The media industry is different from the tech industry. Forty years ago, there was analysis of dual-class companies and, at the time, a lot of the dual-class companies were media: the [Bancroft family, which previously owned the Wall Street Journal], the Sulzbergers with the New York Times. There were also a lot of dual-class structures associated with gambling and alcohol companies before tech firms began [taking companies public with this structure in place]. But family firms are nonexistent in tech because the motivations are different; dual-class structures are [solely] meant to keep founders in control. Also, tech companies come and go pretty rapidly. With tech, you can be successful for years and then a new competitor comes along and suddenly . . .

So the bottom line, in your view, is that dual-class shares aren’t going away, no matter that shareholders don’t like them. They don’t dislike them enough to do anything about them. Is that right?

If there was concern about entrenched management pursuing stupid policies for years, investors would be demanding bigger discounts. That might have been the case with Adam Neumann; his control wasn’t something that made investors enthusiastic about the company. But for most tech companies — of which I would not consider WeWork — because you have not only the founder but employees with equity-linked compensation, there is a lot of implicit, if not explicit, pressure on shareholder value maximization rather than kowtowing to the founder’s whims. I’d be surprised if they disappeared.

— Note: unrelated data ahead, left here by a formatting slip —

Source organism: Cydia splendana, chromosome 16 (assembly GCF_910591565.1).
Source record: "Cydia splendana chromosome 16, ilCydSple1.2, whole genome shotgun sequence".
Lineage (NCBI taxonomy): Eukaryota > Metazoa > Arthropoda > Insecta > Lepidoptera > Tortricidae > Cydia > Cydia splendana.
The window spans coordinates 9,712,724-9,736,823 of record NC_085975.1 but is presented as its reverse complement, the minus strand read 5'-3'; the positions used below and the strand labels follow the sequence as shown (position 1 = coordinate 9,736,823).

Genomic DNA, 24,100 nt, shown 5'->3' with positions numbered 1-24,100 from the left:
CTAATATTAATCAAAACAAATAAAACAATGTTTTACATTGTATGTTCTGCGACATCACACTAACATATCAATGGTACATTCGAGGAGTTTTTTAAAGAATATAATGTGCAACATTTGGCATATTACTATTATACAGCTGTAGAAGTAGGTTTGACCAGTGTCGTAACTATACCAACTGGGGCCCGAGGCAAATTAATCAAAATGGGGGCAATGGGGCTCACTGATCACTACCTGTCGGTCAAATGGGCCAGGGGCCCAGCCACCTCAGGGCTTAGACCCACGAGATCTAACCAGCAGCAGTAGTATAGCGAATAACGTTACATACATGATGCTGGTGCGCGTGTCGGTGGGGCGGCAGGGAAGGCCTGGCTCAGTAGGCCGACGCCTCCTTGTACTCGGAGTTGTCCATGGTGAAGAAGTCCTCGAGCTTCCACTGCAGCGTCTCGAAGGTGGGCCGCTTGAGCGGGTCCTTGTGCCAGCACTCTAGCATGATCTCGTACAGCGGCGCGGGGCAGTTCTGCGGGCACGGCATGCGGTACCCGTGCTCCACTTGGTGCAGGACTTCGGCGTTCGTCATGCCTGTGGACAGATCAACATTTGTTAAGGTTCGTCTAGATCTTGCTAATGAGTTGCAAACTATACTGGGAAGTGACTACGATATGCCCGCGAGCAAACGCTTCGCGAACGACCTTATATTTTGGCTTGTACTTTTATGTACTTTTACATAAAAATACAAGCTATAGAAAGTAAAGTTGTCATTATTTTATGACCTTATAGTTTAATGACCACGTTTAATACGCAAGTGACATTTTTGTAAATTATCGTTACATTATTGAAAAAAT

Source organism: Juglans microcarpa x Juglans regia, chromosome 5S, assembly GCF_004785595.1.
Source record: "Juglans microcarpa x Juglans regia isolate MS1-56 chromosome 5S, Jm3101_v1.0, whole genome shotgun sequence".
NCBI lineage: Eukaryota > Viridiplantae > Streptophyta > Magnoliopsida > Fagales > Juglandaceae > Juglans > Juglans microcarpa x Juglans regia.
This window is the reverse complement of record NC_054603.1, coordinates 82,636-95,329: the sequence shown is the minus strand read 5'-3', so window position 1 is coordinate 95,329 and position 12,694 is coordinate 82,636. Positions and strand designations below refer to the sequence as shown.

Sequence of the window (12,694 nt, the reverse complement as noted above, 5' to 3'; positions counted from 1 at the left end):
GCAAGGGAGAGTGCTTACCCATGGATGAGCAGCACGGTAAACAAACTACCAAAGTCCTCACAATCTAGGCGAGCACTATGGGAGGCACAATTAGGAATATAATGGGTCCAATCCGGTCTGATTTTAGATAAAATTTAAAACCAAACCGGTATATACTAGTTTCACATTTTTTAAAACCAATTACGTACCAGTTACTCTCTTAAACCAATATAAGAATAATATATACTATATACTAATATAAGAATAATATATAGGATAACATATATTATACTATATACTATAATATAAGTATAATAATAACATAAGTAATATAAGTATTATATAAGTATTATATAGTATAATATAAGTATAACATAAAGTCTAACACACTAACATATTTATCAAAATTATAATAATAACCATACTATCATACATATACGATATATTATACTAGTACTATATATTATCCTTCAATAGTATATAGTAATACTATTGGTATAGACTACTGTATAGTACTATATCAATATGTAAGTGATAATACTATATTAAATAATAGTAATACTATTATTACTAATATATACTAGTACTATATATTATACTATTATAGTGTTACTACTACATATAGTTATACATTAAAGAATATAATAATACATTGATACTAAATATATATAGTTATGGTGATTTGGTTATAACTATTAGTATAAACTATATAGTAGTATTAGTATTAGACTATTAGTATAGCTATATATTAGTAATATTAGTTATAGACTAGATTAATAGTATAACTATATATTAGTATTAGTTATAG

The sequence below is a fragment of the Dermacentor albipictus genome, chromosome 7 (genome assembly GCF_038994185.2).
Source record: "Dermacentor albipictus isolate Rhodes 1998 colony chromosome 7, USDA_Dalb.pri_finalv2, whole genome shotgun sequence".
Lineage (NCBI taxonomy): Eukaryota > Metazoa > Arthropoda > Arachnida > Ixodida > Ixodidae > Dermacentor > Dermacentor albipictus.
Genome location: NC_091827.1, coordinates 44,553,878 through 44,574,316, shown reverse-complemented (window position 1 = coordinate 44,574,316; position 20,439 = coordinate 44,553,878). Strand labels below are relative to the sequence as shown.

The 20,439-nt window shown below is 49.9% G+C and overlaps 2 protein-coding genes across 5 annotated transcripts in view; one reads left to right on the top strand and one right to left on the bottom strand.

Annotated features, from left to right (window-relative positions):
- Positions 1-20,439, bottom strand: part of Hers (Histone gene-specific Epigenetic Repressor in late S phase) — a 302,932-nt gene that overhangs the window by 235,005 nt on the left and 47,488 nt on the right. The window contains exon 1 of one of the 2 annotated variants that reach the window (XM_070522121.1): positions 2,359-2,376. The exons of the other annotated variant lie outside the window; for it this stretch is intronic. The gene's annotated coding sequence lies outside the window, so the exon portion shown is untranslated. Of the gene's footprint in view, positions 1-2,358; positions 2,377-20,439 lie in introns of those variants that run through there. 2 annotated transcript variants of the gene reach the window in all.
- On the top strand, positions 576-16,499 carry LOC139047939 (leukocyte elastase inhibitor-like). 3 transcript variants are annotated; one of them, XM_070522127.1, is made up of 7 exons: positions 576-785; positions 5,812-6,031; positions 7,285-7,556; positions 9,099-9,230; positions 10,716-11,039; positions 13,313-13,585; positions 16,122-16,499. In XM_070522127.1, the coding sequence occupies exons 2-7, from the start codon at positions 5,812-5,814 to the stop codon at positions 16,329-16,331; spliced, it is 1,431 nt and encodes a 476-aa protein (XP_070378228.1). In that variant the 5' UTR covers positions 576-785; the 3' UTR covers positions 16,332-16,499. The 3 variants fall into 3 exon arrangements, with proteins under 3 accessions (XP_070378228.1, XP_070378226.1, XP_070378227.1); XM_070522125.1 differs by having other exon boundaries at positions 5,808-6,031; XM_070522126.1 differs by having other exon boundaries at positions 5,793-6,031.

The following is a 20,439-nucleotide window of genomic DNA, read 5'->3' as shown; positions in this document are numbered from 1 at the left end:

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Tesla brings back European referral program as end of Q1 nears



Tesla is bringing back its referral program to Europe, a strategy that taps into the brand loyalty of customers as it seeks to preserve market share and boost sales before the first quarter of 2023 closes.

The referral program follows Tesla’s move to reduce prices in a variety of markets, including Europe, China and North America.

Starting Tuesday in Europe, new Tesla buyers can receive 100 so-called “Loot Box Credits” when referred by a current Tesla owner, who will get 2,000 credits for the referral. If the referred customer takes delivery before March 31, 2023, they’ll get a bonus of 5,000 free Supercharging kilometres, and the referrer will get 10,000 credits. Those credits can be redeemed for software upgrades, up to 10,000 kilometers of free Supercharging “and more.”